Thursday, September 30 | 4:00 PM - 6:00 PM
Rudolph Hall, 203
Scott Rudolph Hall, St. Louis, MO 63105, USA
The Planetary Instrument for X-ray Lithochemistry (PIXL) is a micro-focus X-ray fluorescence spectrometer mounted on the robotic arm of NASA’s Perseverance rover (Allwood et al., 2021). To date, the PIXL instrument has performed 5 high-resolution mapping scans on 4 rock targets representative of the “Crater Floor Fractured Rough” map unit of Sun and Stack (2020) during the Mars 2020 rover’s traverse across the floor of Jezero crater. Designed to provide fully quantitative XRF mapping capability with a 120-micron resolution for geological investigation and sample characterization, PIXL has performed all of its scans flawlessly, allowing texture, geochemistry, and derived mineralogy to be tied together at the sub-mm scale. I will discuss the PIXL instrument, aspects of its design and capabilities, geochemical and petrologic results derived from the first PIXL scans on Mars and implications for the origin and modification history of rocks from the floor units of Jezero crater.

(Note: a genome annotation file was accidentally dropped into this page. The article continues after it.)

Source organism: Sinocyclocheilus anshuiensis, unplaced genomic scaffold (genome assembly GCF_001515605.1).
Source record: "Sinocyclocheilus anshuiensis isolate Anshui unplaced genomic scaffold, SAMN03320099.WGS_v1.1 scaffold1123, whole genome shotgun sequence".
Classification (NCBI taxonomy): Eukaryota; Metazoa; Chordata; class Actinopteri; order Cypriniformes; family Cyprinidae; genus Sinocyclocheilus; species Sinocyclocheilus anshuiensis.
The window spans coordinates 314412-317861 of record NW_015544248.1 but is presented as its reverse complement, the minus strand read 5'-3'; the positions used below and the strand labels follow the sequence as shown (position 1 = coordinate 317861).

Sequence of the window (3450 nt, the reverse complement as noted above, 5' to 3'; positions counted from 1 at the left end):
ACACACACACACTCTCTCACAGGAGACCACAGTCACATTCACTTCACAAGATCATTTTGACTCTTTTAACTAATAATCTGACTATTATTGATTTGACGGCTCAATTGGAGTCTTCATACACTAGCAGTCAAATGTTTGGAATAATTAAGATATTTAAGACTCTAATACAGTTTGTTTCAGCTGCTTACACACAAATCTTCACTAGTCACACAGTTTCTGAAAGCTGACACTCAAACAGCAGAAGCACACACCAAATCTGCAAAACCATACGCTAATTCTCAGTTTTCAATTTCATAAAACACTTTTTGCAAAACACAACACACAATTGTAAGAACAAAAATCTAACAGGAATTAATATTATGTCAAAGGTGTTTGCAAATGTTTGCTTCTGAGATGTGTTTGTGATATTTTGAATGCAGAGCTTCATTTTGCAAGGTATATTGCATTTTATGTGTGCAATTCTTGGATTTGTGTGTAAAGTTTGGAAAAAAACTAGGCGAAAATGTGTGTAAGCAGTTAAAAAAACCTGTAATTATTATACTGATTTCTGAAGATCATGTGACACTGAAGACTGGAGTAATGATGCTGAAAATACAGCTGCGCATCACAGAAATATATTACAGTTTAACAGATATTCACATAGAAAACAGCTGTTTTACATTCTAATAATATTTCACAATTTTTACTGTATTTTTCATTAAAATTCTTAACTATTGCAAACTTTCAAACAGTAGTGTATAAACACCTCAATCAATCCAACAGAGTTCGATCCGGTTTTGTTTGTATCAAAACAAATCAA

Host: Jeff Catalano
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